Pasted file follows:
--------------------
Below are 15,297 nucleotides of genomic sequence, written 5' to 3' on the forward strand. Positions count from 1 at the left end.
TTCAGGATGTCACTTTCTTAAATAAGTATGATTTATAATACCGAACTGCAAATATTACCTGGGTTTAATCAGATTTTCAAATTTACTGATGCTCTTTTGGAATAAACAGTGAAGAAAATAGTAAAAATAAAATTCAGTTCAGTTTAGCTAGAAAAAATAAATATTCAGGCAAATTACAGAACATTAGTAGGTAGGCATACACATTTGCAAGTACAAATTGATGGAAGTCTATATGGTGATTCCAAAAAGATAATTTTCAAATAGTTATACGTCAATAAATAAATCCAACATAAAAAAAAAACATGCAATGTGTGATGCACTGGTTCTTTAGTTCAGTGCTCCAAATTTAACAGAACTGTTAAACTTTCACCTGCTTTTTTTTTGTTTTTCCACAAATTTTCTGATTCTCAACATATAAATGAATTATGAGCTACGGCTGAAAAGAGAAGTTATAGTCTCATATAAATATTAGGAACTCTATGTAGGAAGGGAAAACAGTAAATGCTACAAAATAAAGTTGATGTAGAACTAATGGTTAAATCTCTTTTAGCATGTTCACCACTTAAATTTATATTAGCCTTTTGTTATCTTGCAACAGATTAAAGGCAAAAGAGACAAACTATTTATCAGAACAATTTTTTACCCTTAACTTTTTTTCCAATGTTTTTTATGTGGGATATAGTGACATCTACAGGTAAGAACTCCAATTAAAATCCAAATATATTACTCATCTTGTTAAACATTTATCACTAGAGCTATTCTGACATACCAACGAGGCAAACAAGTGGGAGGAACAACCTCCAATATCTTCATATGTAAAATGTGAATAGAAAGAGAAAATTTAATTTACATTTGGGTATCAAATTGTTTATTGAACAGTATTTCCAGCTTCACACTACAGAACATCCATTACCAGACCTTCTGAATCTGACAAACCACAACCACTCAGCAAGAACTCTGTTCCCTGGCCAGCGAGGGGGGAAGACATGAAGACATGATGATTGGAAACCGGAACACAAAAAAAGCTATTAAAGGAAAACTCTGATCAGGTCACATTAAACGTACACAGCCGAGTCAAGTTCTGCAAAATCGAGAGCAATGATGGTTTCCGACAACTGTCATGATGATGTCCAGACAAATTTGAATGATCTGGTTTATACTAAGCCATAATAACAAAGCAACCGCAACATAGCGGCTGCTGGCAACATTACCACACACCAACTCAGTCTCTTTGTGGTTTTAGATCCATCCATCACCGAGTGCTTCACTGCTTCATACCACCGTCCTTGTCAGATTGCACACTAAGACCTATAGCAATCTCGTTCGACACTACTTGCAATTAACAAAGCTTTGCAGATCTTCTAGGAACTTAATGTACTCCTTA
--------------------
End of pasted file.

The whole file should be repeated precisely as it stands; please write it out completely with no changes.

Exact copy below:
Below are 15,297 nucleotides of genomic sequence, written 5' to 3' on the forward strand. Positions count from 1 at the left end.
TTCAGGATGTCACTTTCTTAAATAAGTATGATTTATAATACCGAACTGCAAATATTACCTGGGTTTAATCAGATTTTCAAATTTACTGATGCTCTTTTGGAATAAACAGTGAAGAAAATAGTAAAAATAAAATTCAGTTCAGTTTAGCTAGAAAAAATAAATATTCAGGCAAATTACAGAACATTAGTAGGTAGGCATACACATTTGCAAGTACAAATTGATGGAAGTCTATATGGTGATTCCAAAAAGATAATTTTCAAATAGTTATACGTCAATAAATAAATCCAACATAAAAAAAAAACATGCAATGTGTGATGCACTGGTTCTTTAGTTCAGTGCTCCAAATTTAACAGAACTGTTAAACTTTCACCTGCTTTTTTTTTGTTTTTCCACAAATTTTCTGATTCTCAACATATAAATGAATTATGAGCTACGGCTGAAAAGAGAAGTTATAGTCTCATATAAATATTAGGAACTCTATGTAGGAAGGGAAAACAGTAAATGCTACAAAATAAAGTTGATGTAGAACTAATGGTTAAATCTCTTTTAGCATGTTCACCACTTAAATTTATATTAGCCTTTTGTTATCTTGCAACAGATTAAAGGCAAAAGAGACAAACTATTTATCAGAACAATTTTTTACCCTTAACTTTTTTTCCAATGTTTTTTATGTGGGATATAGTGACATCTACAGGTAAGAACTCCAATTAAAATCCAAATATATTACTCATCTTGTTAAACATTTATCACTAGAGCTATTCTGACATACCAACGAGGCAAACAAGTGGGAGGAACAACCTCCAATATCTTCATATGTAAAATGTGAATAGAAAGAGAAAATTTAATTTACATTTGGGTATCAAATTGTTTATTGAACAGTATTTCCAGCTTCACACTACAGAACATCCATTACCAGACCTTCTGAATCTGACAAACCACAACCACTCAGCAAGAACTCTGTTCCCTGGCCAGCGAGGGGGGAAGACATGAAGACATGATGATTGGAAACCGGAACACAAAAAAAGCTATTAAAGGAAAACTCTGATCAGGTCACATTAAACGTACACAGCCGAGTCAAGTTCTGCAAAATCGAGAGCAATGATGGTTTCCGACAACTGTCATGATGATGTCCAGACAAATTTGAATGATCTGGTTTATACTAAGCCATAATAACAAAGCAACCGCAACATAGCGGCTGCTGGCAACATTACCACACACCAACTCAGTCTCTTTGTGGTTTTAGATCCATCCATCACCGAGTGCTTCACTGCTTCATACCACCGTCCTTGTCAGATTGCACACTAAGACCTATAGCAATCTCGTTCGACACTACTTGCAATTAACAAAGCTTTGCAGATCTTCTAGGAACTTAATGTACTCCTTA